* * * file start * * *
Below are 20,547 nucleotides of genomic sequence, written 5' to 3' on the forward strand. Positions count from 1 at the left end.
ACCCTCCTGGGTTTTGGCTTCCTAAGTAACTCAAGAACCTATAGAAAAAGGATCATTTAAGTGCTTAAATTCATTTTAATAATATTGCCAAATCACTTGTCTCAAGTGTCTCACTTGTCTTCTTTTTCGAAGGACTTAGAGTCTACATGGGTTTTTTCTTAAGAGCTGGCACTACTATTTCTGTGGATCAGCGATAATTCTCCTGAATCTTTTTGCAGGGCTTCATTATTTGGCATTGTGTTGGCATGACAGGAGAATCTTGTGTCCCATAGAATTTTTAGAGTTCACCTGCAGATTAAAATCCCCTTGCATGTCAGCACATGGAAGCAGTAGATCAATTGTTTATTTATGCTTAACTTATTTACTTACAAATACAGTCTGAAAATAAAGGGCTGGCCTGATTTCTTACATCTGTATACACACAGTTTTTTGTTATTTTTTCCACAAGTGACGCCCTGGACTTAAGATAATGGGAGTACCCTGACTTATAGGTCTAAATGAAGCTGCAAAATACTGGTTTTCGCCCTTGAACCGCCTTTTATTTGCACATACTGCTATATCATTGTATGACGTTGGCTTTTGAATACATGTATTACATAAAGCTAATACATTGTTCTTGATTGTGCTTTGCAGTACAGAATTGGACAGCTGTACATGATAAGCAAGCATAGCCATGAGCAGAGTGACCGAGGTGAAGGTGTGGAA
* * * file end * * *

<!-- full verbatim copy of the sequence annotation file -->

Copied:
Below are 20,547 nucleotides of genomic sequence, written 5' to 3' on the forward strand. Positions count from 1 at the left end.
ACCCTCCTGGGTTTTGGCTTCCTAAGTAACTCAAGAACCTATAGAAAAAGGATCATTTAAGTGCTTAAATTCATTTTAATAATATTGCCAAATCACTTGTCTCAAGTGTCTCACTTGTCTTCTTTTTCGAAGGACTTAGAGTCTACATGGGTTTTTTCTTAAGAGCTGGCACTACTATTTCTGTGGATCAGCGATAATTCTCCTGAATCTTTTTGCAGGGCTTCATTATTTGGCATTGTGTTGGCATGACAGGAGAATCTTGTGTCCCATAGAATTTTTAGAGTTCACCTGCAGATTAAAATCCCCTTGCATGTCAGCACATGGAAGCAGTAGATCAATTGTTTATTTATGCTTAACTTATTTACTTACAAATACAGTCTGAAAATAAAGGGCTGGCCTGATTTCTTACATCTGTATACACACAGTTTTTTGTTATTTTTTCCACAAGTGACGCCCTGGACTTAAGATAATGGGAGTACCCTGACTTATAGGTCTAAATGAAGCTGCAAAATACTGGTTTTCGCCCTTGAACCGCCTTTTATTTGCACATACTGCTATATCATTGTATGACGTTGGCTTTTGAATACATGTATTACATAAAGCTAATACATTGTTCTTGATTGTGCTTTGCAGTACAGAATTGGACAGCTGTACATGATAAGCAAGCATAGCCATGAGCAGAGTGACCGAGGTGAAGGTGTGGAA